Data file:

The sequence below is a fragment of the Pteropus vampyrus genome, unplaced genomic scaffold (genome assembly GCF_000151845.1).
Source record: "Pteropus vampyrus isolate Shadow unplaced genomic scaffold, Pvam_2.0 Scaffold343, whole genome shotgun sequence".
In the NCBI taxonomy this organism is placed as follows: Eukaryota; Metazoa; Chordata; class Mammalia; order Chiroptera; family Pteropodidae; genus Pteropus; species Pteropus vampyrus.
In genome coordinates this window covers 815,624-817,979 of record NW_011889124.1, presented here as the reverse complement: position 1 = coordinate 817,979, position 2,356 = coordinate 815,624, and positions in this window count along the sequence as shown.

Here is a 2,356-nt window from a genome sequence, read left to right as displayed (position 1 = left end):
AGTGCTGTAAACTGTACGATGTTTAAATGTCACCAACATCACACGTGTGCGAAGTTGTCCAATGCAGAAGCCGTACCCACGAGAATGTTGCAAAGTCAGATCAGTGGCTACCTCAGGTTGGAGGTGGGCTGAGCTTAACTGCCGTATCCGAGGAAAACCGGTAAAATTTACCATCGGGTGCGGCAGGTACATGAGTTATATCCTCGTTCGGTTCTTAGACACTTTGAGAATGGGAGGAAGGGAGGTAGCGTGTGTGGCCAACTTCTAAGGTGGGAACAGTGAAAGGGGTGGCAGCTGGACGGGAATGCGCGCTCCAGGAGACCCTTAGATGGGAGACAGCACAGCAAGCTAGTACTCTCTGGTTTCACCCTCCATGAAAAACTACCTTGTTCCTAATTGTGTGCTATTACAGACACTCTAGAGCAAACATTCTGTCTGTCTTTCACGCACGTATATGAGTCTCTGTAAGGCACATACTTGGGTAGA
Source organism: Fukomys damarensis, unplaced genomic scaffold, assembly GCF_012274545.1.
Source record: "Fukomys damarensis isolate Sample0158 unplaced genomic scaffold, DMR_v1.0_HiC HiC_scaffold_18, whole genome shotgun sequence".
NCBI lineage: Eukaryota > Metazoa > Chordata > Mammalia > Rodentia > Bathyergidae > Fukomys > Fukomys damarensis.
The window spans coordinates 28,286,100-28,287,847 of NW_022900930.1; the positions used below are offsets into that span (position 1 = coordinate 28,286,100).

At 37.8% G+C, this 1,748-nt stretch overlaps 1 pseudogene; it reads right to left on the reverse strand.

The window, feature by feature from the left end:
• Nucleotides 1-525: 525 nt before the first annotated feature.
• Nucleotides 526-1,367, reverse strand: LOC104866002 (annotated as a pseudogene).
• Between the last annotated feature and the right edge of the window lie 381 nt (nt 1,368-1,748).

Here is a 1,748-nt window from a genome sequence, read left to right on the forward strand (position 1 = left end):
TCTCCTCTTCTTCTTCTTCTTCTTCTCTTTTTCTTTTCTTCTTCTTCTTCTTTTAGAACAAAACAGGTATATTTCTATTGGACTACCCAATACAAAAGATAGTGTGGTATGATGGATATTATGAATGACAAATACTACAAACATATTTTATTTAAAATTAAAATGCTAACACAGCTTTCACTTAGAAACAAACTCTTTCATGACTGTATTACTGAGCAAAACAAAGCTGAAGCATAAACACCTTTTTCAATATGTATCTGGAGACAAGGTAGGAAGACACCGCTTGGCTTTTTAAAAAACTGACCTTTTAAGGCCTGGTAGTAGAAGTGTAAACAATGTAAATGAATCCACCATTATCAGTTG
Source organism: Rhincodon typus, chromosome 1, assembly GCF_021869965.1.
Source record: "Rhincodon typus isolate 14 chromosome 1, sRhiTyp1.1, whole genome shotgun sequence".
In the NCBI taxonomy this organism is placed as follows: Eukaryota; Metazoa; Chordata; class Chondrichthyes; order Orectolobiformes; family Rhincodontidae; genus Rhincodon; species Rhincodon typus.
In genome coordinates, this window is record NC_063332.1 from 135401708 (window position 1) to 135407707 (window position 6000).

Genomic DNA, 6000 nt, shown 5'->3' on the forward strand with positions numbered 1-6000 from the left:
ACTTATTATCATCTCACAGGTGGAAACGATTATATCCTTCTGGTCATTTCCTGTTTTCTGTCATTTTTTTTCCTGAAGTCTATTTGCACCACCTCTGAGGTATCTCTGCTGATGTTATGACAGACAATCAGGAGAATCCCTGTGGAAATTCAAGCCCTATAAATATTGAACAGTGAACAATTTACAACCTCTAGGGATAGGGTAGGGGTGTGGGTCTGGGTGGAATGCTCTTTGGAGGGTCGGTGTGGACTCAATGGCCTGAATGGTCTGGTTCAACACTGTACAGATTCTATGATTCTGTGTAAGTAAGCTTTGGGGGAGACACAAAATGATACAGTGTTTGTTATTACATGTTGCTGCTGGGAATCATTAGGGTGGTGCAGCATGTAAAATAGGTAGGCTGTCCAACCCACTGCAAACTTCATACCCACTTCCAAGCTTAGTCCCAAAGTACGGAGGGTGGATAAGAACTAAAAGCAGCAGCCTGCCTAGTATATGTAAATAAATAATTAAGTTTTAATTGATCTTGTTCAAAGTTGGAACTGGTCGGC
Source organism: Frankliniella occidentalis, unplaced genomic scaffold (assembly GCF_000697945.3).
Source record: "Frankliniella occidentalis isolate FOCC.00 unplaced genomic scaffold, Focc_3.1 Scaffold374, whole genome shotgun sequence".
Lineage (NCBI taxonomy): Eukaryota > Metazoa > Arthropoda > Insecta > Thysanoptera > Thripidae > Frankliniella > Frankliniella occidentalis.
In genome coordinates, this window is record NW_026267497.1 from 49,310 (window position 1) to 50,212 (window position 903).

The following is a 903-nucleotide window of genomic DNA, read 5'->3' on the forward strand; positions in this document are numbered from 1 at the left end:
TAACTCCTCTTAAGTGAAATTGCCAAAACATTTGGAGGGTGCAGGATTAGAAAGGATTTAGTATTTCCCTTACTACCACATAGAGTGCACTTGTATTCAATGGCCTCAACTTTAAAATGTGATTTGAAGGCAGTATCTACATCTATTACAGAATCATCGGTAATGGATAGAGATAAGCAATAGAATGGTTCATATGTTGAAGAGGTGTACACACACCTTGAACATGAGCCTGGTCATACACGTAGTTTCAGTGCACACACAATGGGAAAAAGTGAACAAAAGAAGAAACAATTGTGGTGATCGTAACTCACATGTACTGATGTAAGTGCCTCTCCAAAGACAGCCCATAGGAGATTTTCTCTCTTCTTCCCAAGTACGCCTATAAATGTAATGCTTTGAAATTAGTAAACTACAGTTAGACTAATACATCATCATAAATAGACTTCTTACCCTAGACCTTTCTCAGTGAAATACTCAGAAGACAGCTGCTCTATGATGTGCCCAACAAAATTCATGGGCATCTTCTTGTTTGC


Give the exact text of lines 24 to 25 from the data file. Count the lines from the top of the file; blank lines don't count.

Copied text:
Source organism: Frankliniella occidentalis, unplaced genomic scaffold (assembly GCF_000697945.3).
Source record: "Frankliniella occidentalis isolate FOCC.00 unplaced genomic scaffold, Focc_3.1 Scaffold374, whole genome shotgun sequence".